Engineering culture built into a structure of cooperation
A big success factor in Spotify is its agile engineering culture built into organic structure of cooperation. They both enable this company hitting 2500 people to still operate alike a startup.
How does it work? Specialists from different areas work in a small interdisciplinary and autonomous teams. Each team focuses on one system (e.g. search) and have end-to-end responsibility for built staff: design, commit, deploy, maintenance, operations. With some boundaries, the autonomy means that the team decides what to build, how to build it and how to work together.
Network structure & culture
What makes this organic structure successful? While working together, people from different specialization (e.g. IT, UX, quality assistance) can solve any problem. Autonomy is motivating and helps the team learn and act really fast. Working within small teams is quite natural. Much more challenging is to make cooperation between many teams seamless and effective. Spotify puts a lot of attention here by focusing on the structure and culture.
The company knows that the most valuable communication happens in informal and unpredictable ways. And most organizational charts are an illusion. Hence, the Spotify lets its structure to be changed and flexible and more alike a network of teams than a hierarchical structure.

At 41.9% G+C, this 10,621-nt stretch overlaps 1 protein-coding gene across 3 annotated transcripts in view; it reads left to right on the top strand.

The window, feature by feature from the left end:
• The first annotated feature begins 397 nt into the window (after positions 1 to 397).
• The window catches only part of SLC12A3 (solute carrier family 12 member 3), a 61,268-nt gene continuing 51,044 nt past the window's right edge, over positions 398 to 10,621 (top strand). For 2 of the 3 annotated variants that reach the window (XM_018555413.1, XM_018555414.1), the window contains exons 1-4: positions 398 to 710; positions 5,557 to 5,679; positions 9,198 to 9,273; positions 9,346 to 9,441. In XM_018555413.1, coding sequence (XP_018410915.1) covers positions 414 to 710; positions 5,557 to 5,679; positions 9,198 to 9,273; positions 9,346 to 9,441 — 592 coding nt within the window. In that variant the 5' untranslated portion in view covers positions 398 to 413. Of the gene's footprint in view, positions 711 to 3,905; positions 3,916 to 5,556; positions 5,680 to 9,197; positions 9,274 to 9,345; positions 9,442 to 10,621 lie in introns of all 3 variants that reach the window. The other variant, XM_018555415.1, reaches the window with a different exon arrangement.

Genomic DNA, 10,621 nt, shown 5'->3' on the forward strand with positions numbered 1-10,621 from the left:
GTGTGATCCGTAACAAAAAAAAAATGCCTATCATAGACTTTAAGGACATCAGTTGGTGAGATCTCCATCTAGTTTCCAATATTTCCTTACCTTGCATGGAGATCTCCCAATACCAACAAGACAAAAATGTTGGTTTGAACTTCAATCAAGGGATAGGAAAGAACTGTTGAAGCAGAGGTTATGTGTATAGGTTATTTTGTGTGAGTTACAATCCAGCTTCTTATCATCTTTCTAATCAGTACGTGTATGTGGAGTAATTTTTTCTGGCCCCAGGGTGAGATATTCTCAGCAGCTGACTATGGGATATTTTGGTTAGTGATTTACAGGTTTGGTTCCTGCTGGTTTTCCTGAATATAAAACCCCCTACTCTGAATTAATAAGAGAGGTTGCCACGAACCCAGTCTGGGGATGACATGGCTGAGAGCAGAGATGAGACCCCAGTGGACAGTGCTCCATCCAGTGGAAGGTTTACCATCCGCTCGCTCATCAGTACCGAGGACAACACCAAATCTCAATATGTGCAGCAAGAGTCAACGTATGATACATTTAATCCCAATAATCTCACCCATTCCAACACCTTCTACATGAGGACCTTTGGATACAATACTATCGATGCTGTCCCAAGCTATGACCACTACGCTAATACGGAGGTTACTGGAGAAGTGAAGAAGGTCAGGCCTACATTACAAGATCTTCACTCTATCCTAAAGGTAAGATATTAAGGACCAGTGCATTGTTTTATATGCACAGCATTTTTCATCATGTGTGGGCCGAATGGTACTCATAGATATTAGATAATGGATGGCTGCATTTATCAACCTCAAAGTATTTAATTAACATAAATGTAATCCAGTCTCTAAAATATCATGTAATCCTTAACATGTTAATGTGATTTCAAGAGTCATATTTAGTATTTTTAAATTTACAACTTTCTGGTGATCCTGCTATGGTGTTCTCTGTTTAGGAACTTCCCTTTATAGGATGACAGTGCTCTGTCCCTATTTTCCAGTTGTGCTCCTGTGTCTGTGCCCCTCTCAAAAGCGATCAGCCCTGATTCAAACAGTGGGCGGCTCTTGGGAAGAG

While any squad has its own mission, it’s important to align it with product strategy, company priorities and other squads. Here the culture comes in handy: be autonomous, but don’t suboptimize. Spotify describes it as playing a jazz in a band. Although each musician is autonomous and plays its own instrument, they listen to each other and focus on a whole song together.
The effect? Spotify has achieved something that few did - it wins with such giants as Google or Apple with its application for listening to online music.